Do social media bots have a right to free speech?

By Matt Field | January 9, 2019

Illustration by Matt Field. Based in part on photos by Joe Ravi CC SA-BY 3.0 and Morio CC SA 3.0 via Wikimedia Commons.Illustration by Matt Field. Based in part on photos by Joe Ravi CC SA-BY 3.0 and Morio CC SA 3.0 via Wikimedia Commons.

People who tweet in their jobs—let’s say 21st century journalists, just for example—might say that writing two million tweets represents a daunting challenge. That’s the rough number, Twitter says, that a Russian-linked set of accounts cranked out on the 2016 US presidential race in just the 10 weeks leading up to the election. Of course, in that case, the prolific “authors” were a collection of about 50,000 automated accounts often called bots. A new law in California will soon force bots that engage in electioneering or marketing to declare their non-human identity.

While the Kremlin agents who interfered in the US election likely wouldn’t be beholden to a state-level law in the United States, or deterred by it, domestic political campaigns and businesses might. For at least one constitutional scholar, that possibility raises this question: Do bots, like citizens, have that most sacred right enshrined in the First Amendment to the US Constitution, the right to free speech? Laurent Sacharoff, a law professor at the University of Arkansas, thinks the people programming bots may want US courts to answer that in the affirmative.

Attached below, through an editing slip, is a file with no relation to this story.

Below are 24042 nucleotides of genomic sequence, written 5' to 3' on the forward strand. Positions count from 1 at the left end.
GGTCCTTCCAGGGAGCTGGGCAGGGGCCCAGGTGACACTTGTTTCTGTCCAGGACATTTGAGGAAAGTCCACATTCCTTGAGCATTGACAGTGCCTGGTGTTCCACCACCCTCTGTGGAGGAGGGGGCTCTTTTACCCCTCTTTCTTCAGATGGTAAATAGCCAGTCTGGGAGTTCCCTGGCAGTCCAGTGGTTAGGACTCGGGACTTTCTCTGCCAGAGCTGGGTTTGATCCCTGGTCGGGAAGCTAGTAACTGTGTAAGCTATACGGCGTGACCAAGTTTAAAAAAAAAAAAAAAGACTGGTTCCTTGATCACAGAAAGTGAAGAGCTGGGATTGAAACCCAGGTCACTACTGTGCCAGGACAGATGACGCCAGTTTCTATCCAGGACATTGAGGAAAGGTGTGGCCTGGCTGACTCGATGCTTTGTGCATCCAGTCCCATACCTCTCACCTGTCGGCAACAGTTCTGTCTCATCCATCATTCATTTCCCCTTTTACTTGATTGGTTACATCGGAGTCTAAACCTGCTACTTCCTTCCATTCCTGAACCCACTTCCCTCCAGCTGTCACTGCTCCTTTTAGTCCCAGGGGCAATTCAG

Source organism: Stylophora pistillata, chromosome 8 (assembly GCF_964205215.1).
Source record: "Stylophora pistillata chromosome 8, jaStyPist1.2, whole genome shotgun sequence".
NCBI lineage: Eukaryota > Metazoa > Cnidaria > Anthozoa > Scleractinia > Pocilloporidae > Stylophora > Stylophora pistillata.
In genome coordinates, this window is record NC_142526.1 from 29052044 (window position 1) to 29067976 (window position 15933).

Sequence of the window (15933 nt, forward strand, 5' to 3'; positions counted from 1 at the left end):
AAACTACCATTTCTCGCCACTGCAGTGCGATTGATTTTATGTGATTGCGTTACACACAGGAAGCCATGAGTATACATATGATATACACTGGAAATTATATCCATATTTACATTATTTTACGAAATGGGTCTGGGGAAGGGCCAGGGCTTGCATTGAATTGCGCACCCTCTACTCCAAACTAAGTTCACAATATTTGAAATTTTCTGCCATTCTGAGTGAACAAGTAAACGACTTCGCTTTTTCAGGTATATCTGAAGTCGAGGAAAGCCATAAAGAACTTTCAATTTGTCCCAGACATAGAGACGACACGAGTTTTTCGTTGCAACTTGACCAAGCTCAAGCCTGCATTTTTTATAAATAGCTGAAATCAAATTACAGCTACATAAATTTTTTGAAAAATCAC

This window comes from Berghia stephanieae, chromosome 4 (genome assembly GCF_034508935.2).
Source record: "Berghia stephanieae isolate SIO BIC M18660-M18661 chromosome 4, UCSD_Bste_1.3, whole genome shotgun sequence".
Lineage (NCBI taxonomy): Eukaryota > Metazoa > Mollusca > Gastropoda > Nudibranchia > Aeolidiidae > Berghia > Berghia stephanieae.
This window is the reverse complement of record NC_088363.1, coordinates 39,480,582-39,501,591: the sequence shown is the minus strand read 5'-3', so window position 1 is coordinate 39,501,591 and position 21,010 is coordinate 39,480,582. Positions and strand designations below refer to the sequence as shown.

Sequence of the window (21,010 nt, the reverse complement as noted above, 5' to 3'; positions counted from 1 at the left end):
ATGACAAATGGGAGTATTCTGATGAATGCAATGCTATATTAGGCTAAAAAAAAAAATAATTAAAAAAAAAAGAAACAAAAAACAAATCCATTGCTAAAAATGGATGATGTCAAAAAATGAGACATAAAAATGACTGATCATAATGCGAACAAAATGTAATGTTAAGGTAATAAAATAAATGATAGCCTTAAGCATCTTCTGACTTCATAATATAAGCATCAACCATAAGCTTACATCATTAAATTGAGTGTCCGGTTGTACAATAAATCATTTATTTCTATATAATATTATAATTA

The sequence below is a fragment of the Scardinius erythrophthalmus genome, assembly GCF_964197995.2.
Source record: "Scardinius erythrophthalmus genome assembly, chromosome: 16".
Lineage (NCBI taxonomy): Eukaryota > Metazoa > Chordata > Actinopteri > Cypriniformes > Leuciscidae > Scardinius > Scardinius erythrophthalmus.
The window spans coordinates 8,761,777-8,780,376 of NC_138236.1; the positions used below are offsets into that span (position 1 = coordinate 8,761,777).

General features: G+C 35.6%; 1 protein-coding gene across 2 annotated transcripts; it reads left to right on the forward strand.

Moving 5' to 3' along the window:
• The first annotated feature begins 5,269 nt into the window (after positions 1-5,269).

Take a hypothetical bot that engages a voter around a shared concern like motherhood, for instance. “If it has to say, ‘Well look, I’m not really a mother, I’m a chatbot mother, a mother of other chatbots. And when I say I feel your pain, I don’t actually have feelings.’ That’s just not going to be very effective,” Sacharoff says.